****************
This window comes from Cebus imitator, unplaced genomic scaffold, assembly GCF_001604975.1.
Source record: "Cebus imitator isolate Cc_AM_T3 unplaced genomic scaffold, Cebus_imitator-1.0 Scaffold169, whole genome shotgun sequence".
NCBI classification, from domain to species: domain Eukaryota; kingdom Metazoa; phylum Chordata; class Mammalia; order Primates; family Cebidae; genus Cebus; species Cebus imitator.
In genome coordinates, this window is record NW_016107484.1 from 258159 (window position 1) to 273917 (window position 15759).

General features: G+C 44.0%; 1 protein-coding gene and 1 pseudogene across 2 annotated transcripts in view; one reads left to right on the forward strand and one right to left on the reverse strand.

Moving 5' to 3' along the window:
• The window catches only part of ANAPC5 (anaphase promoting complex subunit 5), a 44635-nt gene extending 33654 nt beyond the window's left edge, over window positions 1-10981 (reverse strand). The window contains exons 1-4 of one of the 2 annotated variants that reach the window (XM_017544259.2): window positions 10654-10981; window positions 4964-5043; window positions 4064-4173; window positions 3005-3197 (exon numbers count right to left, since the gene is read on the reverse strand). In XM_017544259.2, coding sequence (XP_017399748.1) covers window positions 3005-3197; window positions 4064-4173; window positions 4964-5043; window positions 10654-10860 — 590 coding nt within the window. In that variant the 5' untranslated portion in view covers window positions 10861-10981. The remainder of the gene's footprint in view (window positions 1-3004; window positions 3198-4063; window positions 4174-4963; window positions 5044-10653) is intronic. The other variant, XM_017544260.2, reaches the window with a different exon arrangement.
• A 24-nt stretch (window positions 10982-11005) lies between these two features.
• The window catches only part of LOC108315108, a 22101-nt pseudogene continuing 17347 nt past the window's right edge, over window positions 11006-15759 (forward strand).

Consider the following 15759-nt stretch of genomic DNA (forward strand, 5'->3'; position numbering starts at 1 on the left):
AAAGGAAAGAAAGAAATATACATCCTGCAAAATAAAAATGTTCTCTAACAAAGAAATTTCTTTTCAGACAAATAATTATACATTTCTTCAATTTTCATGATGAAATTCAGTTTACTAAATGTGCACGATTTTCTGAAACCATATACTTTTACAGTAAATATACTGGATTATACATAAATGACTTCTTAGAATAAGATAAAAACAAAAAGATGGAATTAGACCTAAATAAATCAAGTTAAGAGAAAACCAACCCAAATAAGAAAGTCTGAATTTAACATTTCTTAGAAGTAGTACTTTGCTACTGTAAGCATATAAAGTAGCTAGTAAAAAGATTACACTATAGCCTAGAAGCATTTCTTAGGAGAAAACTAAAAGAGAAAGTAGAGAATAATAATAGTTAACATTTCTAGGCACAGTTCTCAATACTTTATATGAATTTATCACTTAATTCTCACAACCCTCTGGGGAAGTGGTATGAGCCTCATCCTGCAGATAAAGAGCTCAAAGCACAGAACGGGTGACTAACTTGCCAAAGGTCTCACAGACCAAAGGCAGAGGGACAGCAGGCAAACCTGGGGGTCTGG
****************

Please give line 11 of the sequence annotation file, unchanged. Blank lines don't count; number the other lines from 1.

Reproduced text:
AAAGGAAAGAAAGAAATATACATCCTGCAAAATAAAAATGTTCTCTAACAAAGAAATTTCTTTTCAGACAAATAATTATACATTTCTTCAATTTTCATGATGAAATTCAGTTTACTAAATGTGCACGATTTTCTGAAACCATATACTTTTACAGTAAATATACTGGATTATACATAAATGACTTCTTAGAATAAGATAAAAACAAAAAGATGGAATTAGACCTAAATAAATCAAGTTAAGAGAAAACCAACCCAAATAAGAAAGTCTGAATTTAACATTTCTTAGAAGTAGTACTTTGCTACTGTAAGCATATAAAGTAGCTAGTAAAAAGATTACACTATAGCCTAGAAGCATTTCTTAGGAGAAAACTAAAAGAGAAAGTAGAGAATAATAATAGTTAACATTTCTAGGCACAGTTCTCAATACTTTATATGAATTTATCACTTAATTCTCACAACCCTCTGGGGAAGTGGTATGAGCCTCATCCTGCAGATAAAGAGCTCAAAGCACAGAACGGGTGACTAACTTGCCAAAGGTCTCACAGACCAAAGGCAGAGGGACAGCAGGCAAACCTGGGGGTCTGG